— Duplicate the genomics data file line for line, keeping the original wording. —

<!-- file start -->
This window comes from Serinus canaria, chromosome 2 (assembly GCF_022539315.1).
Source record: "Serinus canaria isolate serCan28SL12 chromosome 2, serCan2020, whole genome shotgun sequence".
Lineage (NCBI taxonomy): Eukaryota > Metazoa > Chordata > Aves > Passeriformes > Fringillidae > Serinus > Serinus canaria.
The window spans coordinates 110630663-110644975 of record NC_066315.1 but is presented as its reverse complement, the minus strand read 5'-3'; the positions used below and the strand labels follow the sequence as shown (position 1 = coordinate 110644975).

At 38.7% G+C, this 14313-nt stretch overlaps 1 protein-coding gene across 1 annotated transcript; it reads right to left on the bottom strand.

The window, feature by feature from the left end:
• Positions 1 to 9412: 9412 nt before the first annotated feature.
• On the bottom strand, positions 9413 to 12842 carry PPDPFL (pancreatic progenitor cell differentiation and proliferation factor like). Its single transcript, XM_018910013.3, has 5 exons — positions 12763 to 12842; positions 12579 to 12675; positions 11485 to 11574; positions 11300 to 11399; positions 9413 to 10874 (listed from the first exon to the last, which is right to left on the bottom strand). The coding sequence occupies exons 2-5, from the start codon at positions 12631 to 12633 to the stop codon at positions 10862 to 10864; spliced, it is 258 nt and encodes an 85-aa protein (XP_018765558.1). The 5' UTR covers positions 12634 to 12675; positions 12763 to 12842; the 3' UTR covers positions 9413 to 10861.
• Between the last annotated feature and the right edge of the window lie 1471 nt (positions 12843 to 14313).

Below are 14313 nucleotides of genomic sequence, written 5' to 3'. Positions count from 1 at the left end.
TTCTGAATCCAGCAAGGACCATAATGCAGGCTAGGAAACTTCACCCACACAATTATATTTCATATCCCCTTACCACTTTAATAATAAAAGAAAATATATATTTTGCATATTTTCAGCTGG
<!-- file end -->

This window comes from Serinus canaria, chromosome 2 (assembly GCF_022539315.1).
Source record: "Serinus canaria isolate serCan28SL12 chromosome 2, serCan2020, whole genome shotgun sequence".
Lineage (NCBI taxonomy): Eukaryota > Metazoa > Chordata > Aves > Passeriformes > Fringillidae > Serinus > Serinus canaria.
The window spans coordinates 110630663-110644975 of record NC_066315.1 but is presented as its reverse complement, the minus strand read 5'-3'; the positions used below and the strand labels follow the sequence as shown (position 1 = coordinate 110644975).

At 38.7% G+C, this 14313-nt stretch overlaps 1 protein-coding gene across 1 annotated transcript; it reads right to left on the bottom strand.

The window, feature by feature from the left end:
• Positions 1 to 9412: 9412 nt before the first annotated feature.
• On the bottom strand, positions 9413 to 12842 carry PPDPFL (pancreatic progenitor cell differentiation and proliferation factor like). Its single transcript, XM_018910013.3, has 5 exons — positions 12763 to 12842; positions 12579 to 12675; positions 11485 to 11574; positions 11300 to 11399; positions 9413 to 10874 (listed from the first exon to the last, which is right to left on the bottom strand). The coding sequence occupies exons 2-5, from the start codon at positions 12631 to 12633 to the stop codon at positions 10862 to 10864; spliced, it is 258 nt and encodes an 85-aa protein (XP_018765558.1). The 5' UTR covers positions 12634 to 12675; positions 12763 to 12842; the 3' UTR covers positions 9413 to 10861.
• Between the last annotated feature and the right edge of the window lie 1471 nt (positions 12843 to 14313).

Below are 14313 nucleotides of genomic sequence, written 5' to 3'. Positions count from 1 at the left end.
TTCTGAATCCAGCAAGGACCATAATGCAGGCTAGGAAACTTCACCCACACAATTATATTTCATATCCCCTTACCACTTTAATAATAAAAGAAAATATATATTTTGCATATTTTCAGCTGG